Old Teen Essays
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Article ID: 4551
Age Group: Adult
Posted: March 4th. 2002
The Heart of A Mechanic
"You do know that you're going to hell, right?" he said.
And of course, that had to happen on 'Shopping Day'. The one day each week when I sneak in a couple of hours of personal time. After performing my official TWV duties at both the post office and the bank, I usually have about four hours, a tank full of gas, a moderate allowance and whole slew of thrift stops and bookstores to visit. It's my one guilty little pleasure and I really look forward to it. (So I won't tell you what it is that I actually said last week when it became painfully obviously that S-Day just wasn't going to happen. We do try to keep this site family-friendly.) Drat! Going to hell simply wasn't on my Tuesday agenda. That's really more of a Monday thing.
But the automotive gremlins, it seems, had me penciled in for Tuesday. Maybe they were running a little behind schedule or something. After dropping Fritz off at work, I reached over and pressed the switch that is supposed to make the power window actually exert its power and move into the 'up' position. Nothing. I pressed it again and again. Nothing and more of nothing. I pulled over and got out and slammed the door a few times. Nothing. Window open. Window staying open. Bad, bad window! At least if it had broken while shut, I could still do my rounds. But, noooooo...With the window stuck on 'Come right in!' I wasn't about to leave the car parked alone and vulnerable anywhere. I needed a day off sure, but more than that, I needed a window that went up. I needed Mike.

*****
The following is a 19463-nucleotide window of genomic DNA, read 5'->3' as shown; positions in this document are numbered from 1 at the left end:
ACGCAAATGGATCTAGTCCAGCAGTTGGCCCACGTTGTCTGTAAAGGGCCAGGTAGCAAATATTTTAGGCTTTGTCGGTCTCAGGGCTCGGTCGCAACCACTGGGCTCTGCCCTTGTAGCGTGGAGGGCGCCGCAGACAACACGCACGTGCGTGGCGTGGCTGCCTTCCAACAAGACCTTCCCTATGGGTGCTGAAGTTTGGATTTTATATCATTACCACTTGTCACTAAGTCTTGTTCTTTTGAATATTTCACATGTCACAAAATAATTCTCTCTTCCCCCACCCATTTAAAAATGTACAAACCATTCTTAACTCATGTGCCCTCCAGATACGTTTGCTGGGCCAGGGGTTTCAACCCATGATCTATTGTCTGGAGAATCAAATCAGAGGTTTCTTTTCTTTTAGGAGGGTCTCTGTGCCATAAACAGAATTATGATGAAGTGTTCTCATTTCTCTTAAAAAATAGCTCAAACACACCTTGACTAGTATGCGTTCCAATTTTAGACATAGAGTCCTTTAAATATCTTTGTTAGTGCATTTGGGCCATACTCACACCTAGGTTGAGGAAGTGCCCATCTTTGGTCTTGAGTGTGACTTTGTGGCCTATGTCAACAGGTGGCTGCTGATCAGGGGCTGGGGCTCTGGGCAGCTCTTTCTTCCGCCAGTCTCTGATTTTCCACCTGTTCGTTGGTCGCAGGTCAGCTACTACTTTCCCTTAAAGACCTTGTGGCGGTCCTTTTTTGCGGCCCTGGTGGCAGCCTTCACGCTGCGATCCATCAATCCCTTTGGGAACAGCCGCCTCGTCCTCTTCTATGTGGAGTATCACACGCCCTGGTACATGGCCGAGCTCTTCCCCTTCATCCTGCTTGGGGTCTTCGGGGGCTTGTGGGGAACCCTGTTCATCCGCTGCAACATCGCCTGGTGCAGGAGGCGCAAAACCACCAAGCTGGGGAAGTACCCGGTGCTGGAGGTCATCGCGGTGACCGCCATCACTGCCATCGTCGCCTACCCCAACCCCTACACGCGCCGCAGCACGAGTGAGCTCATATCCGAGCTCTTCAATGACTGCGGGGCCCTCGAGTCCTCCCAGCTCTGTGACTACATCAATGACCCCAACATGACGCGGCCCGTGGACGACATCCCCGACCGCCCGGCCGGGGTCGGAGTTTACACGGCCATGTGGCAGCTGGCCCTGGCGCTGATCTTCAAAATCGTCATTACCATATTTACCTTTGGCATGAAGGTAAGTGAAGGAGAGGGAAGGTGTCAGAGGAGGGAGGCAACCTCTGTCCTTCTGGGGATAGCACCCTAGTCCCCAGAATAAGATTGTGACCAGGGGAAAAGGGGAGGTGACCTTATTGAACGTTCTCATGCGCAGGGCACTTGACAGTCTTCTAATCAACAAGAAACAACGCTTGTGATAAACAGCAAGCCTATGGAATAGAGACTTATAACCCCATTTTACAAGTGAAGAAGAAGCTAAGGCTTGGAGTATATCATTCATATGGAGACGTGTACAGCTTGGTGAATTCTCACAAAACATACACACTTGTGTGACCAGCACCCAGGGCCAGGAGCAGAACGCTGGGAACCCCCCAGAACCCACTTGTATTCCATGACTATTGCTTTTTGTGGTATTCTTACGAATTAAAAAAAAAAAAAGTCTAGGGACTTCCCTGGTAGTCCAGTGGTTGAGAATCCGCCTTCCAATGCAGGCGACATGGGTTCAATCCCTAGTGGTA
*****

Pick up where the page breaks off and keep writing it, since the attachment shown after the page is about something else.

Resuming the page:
Mike is our auto mechanic and I'm convinced that these guys are the modern day equivalent of the old-tyme blacksmith. When your horsepower goes lame or your chariot throws a tire, you want to know a good mechanic. Mike is a good mechanic. Good mechanics are usually very busy mechanics and so he was when I pulled into the lot. I felt sort of bad just showing up like that without calling first. And I knew that he probably couldn't fix the window that afternoon (Mike being one of those good, busy mechanics and all), but I was hoping that he could pry it up or something so that the Witch mobile would be secure overnight. Walking into his office, I meekly explained the problem and metaphorically threw myself at his feet begging for mercy. "The car has been here before", I began (reaching for the 'good customer' card), "and I know that you probably can't fix it today...but maybe you can get it to stay up until we can make an appointment?" Mike looked up from his computer. "I remember you." "Yep," I chirped, "Name's Jung. You know, the Witches."
Now lest you think that I just blurt that out to any old auto mechanic that I might meet, I have to explain that the last time the car was in Mike's shop, we had gotten into a conversation about computers and all that and the subject of the TWV web site came up. He thought it was pretty interesting, what we do here. Oh sure, he did still chastise us about not having our regularly scheduled oil changes done on time - or anywhere even close to on time- but he was totally cool with the Witch thing. So when he looked up from my auto door with a hand full of window-wire guts and said, "You do know that you're going to hell, right?" I just whipped out that old chestnut, "Yeah. I get that a lot." Our eyes locked and then we both burst out laughing. He couldn't fix my window. But right then and there, he did fix my day.